This Norwegian production takes us back to 1940, at the pinnacle of the Third Reich and WW2. Stepping away from the larger war narratives of Britain, France, Germany and the USA, this film shifts into a smaller gear, detailing with the events that followed Hitler’s ultimatum to surrender given to King Haakon VII of Norway (Jasper Christensen). A quote from Anne Frank fits the predicament notably well: “Our lives are fashioned by our choices. First we make our choices. Then our choices make us”.
In the first scene, Haakon is dressed in black contrasted vividly against the plain white snow, highlighting the stark contrasts and the choices he had to make, such as between family and duty. His dark attire represents the gloomy demands of his position, while the snow represents his mellow heart. He is confronted with the same choice over and over. For example, he has to choose whether to keep the family together or to send them away separately in order to flee from the Nazis. When the narrative is boiled down to these scenes it works wonders. Unfortunately, the film as a whole, doesn’t work quite as neatly.
Curt Braeuer (Karl Markovics), the German diplomat who delivers the ultimatum to Hitler, is the focus of the rest of the movie, but his personal and family story simply aren’t that interesting. Braeuer also has to make many choices, between obeying and challenging orders, peace and violence, and so on. His career sacrifices almost culminate in peace.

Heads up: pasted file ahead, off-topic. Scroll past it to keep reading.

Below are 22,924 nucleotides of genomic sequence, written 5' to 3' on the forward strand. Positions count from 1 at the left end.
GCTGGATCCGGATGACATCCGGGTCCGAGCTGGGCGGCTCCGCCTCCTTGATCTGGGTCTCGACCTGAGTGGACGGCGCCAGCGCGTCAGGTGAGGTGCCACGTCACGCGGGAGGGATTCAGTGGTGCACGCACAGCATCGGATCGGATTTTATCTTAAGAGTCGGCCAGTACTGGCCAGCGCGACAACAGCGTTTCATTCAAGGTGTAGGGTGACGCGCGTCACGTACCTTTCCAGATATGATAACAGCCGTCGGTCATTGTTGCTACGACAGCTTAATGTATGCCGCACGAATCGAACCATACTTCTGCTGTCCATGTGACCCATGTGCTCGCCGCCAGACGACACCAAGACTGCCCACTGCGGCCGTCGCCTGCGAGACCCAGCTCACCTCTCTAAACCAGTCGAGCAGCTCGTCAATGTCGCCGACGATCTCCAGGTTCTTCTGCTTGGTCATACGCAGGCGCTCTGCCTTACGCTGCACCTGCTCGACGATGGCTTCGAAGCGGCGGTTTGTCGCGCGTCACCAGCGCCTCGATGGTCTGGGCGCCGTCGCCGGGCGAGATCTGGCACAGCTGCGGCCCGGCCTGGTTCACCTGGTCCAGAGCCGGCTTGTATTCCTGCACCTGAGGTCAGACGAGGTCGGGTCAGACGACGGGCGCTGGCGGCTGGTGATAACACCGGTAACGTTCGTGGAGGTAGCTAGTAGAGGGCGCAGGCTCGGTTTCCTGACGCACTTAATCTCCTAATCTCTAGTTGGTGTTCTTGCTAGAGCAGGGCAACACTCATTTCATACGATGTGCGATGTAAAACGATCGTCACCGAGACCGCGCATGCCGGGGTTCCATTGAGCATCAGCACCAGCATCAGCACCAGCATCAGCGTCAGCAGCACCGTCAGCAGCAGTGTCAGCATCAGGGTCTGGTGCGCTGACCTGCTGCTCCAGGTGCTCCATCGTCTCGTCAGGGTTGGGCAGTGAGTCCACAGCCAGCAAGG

The characters and the story feel very real. The visceral cinematography and dizzying camerawork make the film engaging, and sometimes it has a certain documentary feel. Ultimately, this is a film worth watching for its historical content, and as a reflection on the lasting impact of the choices we make.
The King’s Choice is out on DVD in the UK and most European countries on January 15th. This isn’t the only film out right now and dealing with a European leader having to decide whether to collude with Hitler during WW2.